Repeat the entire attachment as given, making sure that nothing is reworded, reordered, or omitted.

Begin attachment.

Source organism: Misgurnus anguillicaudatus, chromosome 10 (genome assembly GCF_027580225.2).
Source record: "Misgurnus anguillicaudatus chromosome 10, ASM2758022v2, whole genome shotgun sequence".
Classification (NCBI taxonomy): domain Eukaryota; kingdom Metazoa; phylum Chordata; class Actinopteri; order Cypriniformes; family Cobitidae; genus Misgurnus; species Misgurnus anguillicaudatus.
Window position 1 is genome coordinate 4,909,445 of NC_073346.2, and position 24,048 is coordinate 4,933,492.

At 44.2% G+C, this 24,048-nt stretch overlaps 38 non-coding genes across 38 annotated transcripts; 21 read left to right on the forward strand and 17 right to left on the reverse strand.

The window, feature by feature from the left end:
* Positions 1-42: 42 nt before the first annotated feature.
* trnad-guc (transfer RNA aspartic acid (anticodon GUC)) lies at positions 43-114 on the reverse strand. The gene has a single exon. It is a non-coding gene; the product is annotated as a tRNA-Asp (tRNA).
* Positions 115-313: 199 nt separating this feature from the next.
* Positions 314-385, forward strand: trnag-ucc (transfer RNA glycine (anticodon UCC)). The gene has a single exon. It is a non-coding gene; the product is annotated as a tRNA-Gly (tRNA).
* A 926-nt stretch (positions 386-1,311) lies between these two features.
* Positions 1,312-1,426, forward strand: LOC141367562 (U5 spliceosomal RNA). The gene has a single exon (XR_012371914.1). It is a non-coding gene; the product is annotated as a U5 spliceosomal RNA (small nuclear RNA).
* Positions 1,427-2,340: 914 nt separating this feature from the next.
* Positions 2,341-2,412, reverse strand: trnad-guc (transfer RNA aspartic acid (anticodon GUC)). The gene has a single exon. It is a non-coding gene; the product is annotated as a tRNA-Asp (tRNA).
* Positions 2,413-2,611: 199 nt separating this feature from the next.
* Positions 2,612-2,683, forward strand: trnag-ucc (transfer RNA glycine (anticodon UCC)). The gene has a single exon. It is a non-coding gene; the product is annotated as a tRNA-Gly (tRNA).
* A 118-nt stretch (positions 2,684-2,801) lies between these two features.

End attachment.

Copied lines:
Source organism: Misgurnus anguillicaudatus, chromosome 10 (genome assembly GCF_027580225.2).
Source record: "Misgurnus anguillicaudatus chromosome 10, ASM2758022v2, whole genome shotgun sequence".
Classification (NCBI taxonomy): domain Eukaryota; kingdom Metazoa; phylum Chordata; class Actinopteri; order Cypriniformes; family Cobitidae; genus Misgurnus; species Misgurnus anguillicaudatus.
Window position 1 is genome coordinate 4,909,445 of NC_073346.2, and position 24,048 is coordinate 4,933,492.

At 44.2% G+C, this 24,048-nt stretch overlaps 38 non-coding genes across 38 annotated transcripts; 21 read left to right on the forward strand and 17 right to left on the reverse strand.

The window, feature by feature from the left end:
* Positions 1-42: 42 nt before the first annotated feature.
* trnad-guc (transfer RNA aspartic acid (anticodon GUC)) lies at positions 43-114 on the reverse strand. The gene has a single exon. It is a non-coding gene; the product is annotated as a tRNA-Asp (tRNA).
* Positions 115-313: 199 nt separating this feature from the next.
* Positions 314-385, forward strand: trnag-ucc (transfer RNA glycine (anticodon UCC)). The gene has a single exon. It is a non-coding gene; the product is annotated as a tRNA-Gly (tRNA).
* A 926-nt stretch (positions 386-1,311) lies between these two features.
* Positions 1,312-1,426, forward strand: LOC141367562 (U5 spliceosomal RNA). The gene has a single exon (XR_012371914.1). It is a non-coding gene; the product is annotated as a U5 spliceosomal RNA (small nuclear RNA).
* Positions 1,427-2,340: 914 nt separating this feature from the next.
* Positions 2,341-2,412, reverse strand: trnad-guc (transfer RNA aspartic acid (anticodon GUC)). The gene has a single exon. It is a non-coding gene; the product is annotated as a tRNA-Asp (tRNA).
* Positions 2,413-2,611: 199 nt separating this feature from the next.
* Positions 2,612-2,683, forward strand: trnag-ucc (transfer RNA glycine (anticodon UCC)). The gene has a single exon. It is a non-coding gene; the product is annotated as a tRNA-Gly (tRNA).
* A 118-nt stretch (positions 2,684-2,801) lies between these two features.